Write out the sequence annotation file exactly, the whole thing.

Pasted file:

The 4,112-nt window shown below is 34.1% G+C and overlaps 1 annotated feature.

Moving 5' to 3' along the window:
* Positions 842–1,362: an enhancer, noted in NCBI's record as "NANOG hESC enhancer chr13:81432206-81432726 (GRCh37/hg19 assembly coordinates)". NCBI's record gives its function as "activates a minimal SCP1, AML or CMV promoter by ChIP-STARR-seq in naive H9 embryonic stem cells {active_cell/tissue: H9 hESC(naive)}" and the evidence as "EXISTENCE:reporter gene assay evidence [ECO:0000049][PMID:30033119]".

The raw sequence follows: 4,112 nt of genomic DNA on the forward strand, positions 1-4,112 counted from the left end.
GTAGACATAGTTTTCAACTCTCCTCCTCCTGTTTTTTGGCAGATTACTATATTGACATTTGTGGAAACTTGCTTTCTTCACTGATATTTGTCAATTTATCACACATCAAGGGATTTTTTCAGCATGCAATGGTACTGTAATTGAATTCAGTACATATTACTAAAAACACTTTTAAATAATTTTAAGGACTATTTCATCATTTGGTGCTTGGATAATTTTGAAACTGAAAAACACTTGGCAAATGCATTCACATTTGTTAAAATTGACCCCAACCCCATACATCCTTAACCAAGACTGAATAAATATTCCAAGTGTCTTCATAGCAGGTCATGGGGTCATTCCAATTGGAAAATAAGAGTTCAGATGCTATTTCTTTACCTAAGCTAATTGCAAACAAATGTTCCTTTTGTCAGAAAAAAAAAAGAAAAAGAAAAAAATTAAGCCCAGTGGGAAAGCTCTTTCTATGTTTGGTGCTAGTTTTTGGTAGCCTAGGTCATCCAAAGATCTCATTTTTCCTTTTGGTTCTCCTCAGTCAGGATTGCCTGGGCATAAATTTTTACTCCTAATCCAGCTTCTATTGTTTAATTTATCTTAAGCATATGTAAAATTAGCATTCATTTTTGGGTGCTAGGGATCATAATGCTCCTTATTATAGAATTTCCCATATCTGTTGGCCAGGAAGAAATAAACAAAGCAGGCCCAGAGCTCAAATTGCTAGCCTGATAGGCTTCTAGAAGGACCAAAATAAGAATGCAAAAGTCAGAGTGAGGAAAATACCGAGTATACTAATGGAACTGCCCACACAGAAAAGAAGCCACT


The 4,112-nt window shown below is 34.1% G+C and overlaps 1 annotated feature.

Moving 5' to 3' along the window:
* Positions 842–1,362: an enhancer, noted in NCBI's record as "NANOG hESC enhancer chr13:81432206-81432726 (GRCh37/hg19 assembly coordinates)". NCBI's record gives its function as "activates a minimal SCP1, AML or CMV promoter by ChIP-STARR-seq in naive H9 embryonic stem cells {active_cell/tissue: H9 hESC(naive)}" and the evidence as "EXISTENCE:reporter gene assay evidence [ECO:0000049][PMID:30033119]".

The raw sequence follows: 4,112 nt of genomic DNA on the forward strand, positions 1-4,112 counted from the left end.
GTAGACATAGTTTTCAACTCTCCTCCTCCTGTTTTTTGGCAGATTACTATATTGACATTTGTGGAAACTTGCTTTCTTCACTGATATTTGTCAATTTATCACACATCAAGGGATTTTTTCAGCATGCAATGGTACTGTAATTGAATTCAGTACATATTACTAAAAACACTTTTAAATAATTTTAAGGACTATTTCATCATTTGGTGCTTGGATAATTTTGAAACTGAAAAACACTTGGCAAATGCATTCACATTTGTTAAAATTGACCCCAACCCCATACATCCTTAACCAAGACTGAATAAATATTCCAAGTGTCTTCATAGCAGGTCATGGGGTCATTCCAATTGGAAAATAAGAGTTCAGATGCTATTTCTTTACCTAAGCTAATTGCAAACAAATGTTCCTTTTGTCAGAAAAAAAAAAGAAAAAGAAAAAAATTAAGCCCAGTGGGAAAGCTCTTTCTATGTTTGGTGCTAGTTTTTGGTAGCCTAGGTCATCCAAAGATCTCATTTTTCCTTTTGGTTCTCCTCAGTCAGGATTGCCTGGGCATAAATTTTTACTCCTAATCCAGCTTCTATTGTTTAATTTATCTTAAGCATATGTAAAATTAGCATTCATTTTTGGGTGCTAGGGATCATAATGCTCCTTATTATAGAATTTCCCATATCTGTTGGCCAGGAAGAAATAAACAAAGCAGGCCCAGAGCTCAAATTGCTAGCCTGATAGGCTTCTAGAAGGACCAAAATAAGAATGCAAAAGTCAGAGTGAGGAAAATACCGAGTATACTAATGGAACTGCCCACACAGAAAAGAAGCCACT